An idea for an outfit in Ivy style:

    You can wear a gray flannel suit with three cuff buttons that are spaced a little further apart and that underlines a casual character just the same way a two button cuff jacket would. You can pair it with a green dress shirt with white stripes, a blue knit tie, and brown penny loafers. To have a nice contrast, wear striped socks in gray and turquoise.

  • Ivy style primer

    Ivy style primer part 3

    The difference between Ivy and Prep style, number 2:

    When it comes to sports and lifestyle, both Prep and Ivy styles intertwine completely. Polo, tennis, and golf remain favorites and a weekend in Southampton is considered a sublime way to spend the summer. Winters are spent in Palm Beach, and there is nothing better than spending a warm afternoon on a sailboat.

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  • Ivy style primer

    Ivy style primer part 2

    History of Ivy style, number 3:

    Despite the students of the Ivy League schools knowing the style as “Ivy”, the rest of the world simply adopted it as a more formal version of Prep and then the blending of the styles was introduced. It is only the rarest of gentlemen that can pinpoint the differences between the various styles.

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  • Ivy style primer

    Ivy style primer part 1

    For most people, the Ivy, Prep, and Trad styles tend to blend together in a way that makes it difficult to differentiate them from one another. Ivy style is actually a style of its own, separate and apart from Prep and Trad styles. Of course, there are many similarities, but in most cases, it is not so much the clothing, but how they are worn. The Prep look, for example, is far more nautical in appearance, more beach appropriate and an ideal style for the Hamptons and Cape Cod. Ivy style is a dressier version of Prep style that is ideal for the historic chambers in the hallowed halls of America’s Ivy League schools like Harvard, Princeton, and Yale.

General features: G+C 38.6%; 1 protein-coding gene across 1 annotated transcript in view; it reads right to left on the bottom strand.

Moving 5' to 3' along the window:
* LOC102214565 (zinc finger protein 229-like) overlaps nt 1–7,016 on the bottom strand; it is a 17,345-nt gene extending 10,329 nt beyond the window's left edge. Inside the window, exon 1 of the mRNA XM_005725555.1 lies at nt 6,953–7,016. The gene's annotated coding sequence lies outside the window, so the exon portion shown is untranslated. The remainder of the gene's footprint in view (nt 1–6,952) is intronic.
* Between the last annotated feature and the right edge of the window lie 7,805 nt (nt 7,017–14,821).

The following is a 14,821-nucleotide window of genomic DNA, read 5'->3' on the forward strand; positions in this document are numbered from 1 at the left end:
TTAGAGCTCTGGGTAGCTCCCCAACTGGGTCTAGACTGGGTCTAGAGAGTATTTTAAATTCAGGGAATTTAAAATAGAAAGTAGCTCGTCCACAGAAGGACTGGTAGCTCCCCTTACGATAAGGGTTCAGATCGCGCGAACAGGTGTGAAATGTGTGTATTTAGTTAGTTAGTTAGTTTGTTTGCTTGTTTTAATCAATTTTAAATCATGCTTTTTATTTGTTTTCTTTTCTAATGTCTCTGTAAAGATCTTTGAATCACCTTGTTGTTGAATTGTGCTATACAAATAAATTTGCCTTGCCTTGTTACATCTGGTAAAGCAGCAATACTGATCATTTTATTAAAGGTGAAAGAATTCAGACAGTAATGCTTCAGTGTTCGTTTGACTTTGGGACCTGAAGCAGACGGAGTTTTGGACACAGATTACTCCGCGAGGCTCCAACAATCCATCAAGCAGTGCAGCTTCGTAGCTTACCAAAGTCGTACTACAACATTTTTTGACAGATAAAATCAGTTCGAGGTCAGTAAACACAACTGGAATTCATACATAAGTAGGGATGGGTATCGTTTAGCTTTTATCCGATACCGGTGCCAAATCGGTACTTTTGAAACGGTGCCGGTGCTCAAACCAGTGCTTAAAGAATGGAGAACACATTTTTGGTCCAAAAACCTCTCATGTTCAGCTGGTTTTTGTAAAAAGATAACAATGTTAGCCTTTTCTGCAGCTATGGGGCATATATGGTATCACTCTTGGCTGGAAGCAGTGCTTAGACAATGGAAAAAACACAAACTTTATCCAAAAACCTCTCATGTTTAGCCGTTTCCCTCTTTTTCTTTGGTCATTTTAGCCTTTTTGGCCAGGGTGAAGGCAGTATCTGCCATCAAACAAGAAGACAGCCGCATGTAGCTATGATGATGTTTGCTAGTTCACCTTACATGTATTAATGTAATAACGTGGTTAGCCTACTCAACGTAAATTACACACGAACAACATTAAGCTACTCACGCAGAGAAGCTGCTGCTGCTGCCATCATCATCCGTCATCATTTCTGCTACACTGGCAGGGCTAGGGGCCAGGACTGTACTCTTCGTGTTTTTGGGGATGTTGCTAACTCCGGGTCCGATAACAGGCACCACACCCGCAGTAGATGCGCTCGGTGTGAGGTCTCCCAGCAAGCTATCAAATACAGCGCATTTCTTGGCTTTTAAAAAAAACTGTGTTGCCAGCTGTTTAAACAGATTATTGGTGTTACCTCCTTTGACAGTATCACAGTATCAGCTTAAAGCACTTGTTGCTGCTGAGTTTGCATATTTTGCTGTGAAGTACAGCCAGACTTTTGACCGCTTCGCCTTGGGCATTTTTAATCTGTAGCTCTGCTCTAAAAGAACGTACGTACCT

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  • The top 5 colors to choose when wearing a tie

    How to untie and take off your tie

    Most men try to get rid of their tie at the end of the day as quickly as possible. The ones who do not know how to tie a tie, sometimes leave their knot in it, but that is bad and it will shorten its life. On top of that, different collars require different knot and, so you should always re-tie your tie knot every time you wear it.

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  • Outfit Ideas For A Man With A Beard

    Must-haves for fall part 3

    Must-haves for fall, number 5: Suede boots

    Boots are ideal for fall because they are lined with leather most of the time and they are not super warm and at the same time, they keep you warmer than a regular pair of oxfords or derby shoes. You can get them with a thicker leather sole and go with lace-ups. Lace-ups are great with a suede shoe such as a chukka boot. You can also get different options such as a desert boot in a sand color. The most versatile one that you can incorporate into your wardrobe is a mid-brown, maybe a chestnut brown and the suede just gives it a softer character. If you can only afford one pair of boots, you should go with something burgundy, because you can combine it with a suit, as well as all kinds of casual garments. If you want to spice up the look of your boots, you can simply go with contrasting colored bootlaces because that way, it looks like an entirely new boot and you just invest a few dollars rather than having to buy an entirely new pair of boots. If you are not into lace-up boots, maybe you can consider a Chelsea boot which is a classic.